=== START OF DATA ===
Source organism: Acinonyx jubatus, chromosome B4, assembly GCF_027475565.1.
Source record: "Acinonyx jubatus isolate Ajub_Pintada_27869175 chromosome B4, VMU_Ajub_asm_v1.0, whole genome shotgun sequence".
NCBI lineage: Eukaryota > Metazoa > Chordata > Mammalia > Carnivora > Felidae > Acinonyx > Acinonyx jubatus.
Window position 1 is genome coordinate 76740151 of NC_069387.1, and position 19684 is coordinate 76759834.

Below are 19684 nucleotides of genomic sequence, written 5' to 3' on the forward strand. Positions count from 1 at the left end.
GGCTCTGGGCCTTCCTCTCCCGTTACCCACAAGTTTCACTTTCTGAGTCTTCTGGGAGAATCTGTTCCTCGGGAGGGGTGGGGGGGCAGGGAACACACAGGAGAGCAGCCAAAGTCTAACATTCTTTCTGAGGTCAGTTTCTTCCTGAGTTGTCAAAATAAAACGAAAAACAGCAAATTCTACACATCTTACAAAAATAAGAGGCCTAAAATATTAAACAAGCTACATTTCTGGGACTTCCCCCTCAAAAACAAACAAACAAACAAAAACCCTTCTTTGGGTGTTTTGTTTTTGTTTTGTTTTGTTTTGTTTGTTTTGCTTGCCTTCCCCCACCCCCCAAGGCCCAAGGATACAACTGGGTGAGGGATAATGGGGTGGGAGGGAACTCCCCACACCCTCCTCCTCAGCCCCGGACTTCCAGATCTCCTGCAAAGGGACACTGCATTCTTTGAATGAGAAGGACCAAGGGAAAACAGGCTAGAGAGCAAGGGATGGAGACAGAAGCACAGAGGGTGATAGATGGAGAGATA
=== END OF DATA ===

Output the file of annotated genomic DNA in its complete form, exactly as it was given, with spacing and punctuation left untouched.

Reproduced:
Source organism: Acinonyx jubatus, chromosome B4, assembly GCF_027475565.1.
Source record: "Acinonyx jubatus isolate Ajub_Pintada_27869175 chromosome B4, VMU_Ajub_asm_v1.0, whole genome shotgun sequence".
NCBI lineage: Eukaryota > Metazoa > Chordata > Mammalia > Carnivora > Felidae > Acinonyx > Acinonyx jubatus.
Window position 1 is genome coordinate 76740151 of NC_069387.1, and position 19684 is coordinate 76759834.

Below are 19684 nucleotides of genomic sequence, written 5' to 3' on the forward strand. Positions count from 1 at the left end.
GGCTCTGGGCCTTCCTCTCCCGTTACCCACAAGTTTCACTTTCTGAGTCTTCTGGGAGAATCTGTTCCTCGGGAGGGGTGGGGGGGCAGGGAACACACAGGAGAGCAGCCAAAGTCTAACATTCTTTCTGAGGTCAGTTTCTTCCTGAGTTGTCAAAATAAAACGAAAAACAGCAAATTCTACACATCTTACAAAAATAAGAGGCCTAAAATATTAAACAAGCTACATTTCTGGGACTTCCCCCTCAAAAACAAACAAACAAACAAAAACCCTTCTTTGGGTGTTTTGTTTTTGTTTTGTTTTGTTTTGTTTGTTTTGCTTGCCTTCCCCCACCCCCCAAGGCCCAAGGATACAACTGGGTGAGGGATAATGGGGTGGGAGGGAACTCCCCACACCCTCCTCCTCAGCCCCGGACTTCCAGATCTCCTGCAAAGGGACACTGCATTCTTTGAATGAGAAGGACCAAGGGAAAACAGGCTAGAGAGCAAGGGATGGAGACAGAAGCACAGAGGGTGATAGATGGAGAGATA